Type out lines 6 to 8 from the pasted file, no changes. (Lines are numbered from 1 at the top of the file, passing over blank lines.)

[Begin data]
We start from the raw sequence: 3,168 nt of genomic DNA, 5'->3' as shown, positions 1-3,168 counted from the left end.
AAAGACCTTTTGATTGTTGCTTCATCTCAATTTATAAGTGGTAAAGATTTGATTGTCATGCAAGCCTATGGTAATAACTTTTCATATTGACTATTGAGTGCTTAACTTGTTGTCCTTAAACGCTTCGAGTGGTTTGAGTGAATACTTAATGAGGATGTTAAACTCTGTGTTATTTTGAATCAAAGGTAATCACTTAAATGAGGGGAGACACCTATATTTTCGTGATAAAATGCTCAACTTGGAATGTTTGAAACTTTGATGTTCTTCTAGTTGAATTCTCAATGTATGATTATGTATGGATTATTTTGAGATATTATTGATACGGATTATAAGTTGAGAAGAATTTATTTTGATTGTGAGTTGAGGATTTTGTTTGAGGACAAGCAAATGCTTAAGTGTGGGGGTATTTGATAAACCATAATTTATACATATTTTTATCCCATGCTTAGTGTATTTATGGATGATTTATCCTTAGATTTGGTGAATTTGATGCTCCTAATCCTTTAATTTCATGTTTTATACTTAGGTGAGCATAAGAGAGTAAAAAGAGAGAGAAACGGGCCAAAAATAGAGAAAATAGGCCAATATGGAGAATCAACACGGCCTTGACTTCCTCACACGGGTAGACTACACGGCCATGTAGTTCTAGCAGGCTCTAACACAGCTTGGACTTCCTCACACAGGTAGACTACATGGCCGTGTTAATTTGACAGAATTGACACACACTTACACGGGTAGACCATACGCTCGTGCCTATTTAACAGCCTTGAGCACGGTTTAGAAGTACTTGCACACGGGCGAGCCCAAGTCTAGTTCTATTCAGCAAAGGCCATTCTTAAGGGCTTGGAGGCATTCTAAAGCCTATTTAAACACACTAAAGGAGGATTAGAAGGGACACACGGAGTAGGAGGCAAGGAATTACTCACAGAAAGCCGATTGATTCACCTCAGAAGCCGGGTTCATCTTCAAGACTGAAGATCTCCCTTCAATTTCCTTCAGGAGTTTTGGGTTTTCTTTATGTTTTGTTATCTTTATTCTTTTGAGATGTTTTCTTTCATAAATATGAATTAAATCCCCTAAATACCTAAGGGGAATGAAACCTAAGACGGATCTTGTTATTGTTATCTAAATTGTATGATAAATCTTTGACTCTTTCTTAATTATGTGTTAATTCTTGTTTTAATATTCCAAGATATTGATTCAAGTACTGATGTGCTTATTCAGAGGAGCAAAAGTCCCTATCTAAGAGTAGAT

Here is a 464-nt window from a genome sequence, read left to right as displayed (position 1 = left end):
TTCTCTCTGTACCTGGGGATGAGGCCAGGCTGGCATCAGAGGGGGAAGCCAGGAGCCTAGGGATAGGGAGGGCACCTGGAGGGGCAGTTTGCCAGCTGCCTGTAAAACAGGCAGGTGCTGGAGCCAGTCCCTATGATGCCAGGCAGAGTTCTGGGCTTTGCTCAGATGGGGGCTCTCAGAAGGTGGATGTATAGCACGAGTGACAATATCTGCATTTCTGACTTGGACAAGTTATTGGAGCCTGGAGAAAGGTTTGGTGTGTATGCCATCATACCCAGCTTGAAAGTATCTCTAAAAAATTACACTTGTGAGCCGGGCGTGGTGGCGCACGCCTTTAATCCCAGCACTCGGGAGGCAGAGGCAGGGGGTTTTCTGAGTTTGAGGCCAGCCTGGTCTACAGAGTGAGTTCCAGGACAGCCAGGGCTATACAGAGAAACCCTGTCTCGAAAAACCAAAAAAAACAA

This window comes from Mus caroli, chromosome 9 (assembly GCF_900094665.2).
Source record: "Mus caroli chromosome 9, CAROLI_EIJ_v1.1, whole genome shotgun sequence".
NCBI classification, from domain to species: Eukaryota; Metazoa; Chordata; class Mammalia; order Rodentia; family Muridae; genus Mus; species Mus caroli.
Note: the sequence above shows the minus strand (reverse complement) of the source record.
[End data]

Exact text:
Source record: "Mus caroli chromosome 9, CAROLI_EIJ_v1.1, whole genome shotgun sequence".
NCBI classification, from domain to species: Eukaryota; Metazoa; Chordata; class Mammalia; order Rodentia; family Muridae; genus Mus; species Mus caroli.
Note: the sequence above shows the minus strand (reverse complement) of the source record.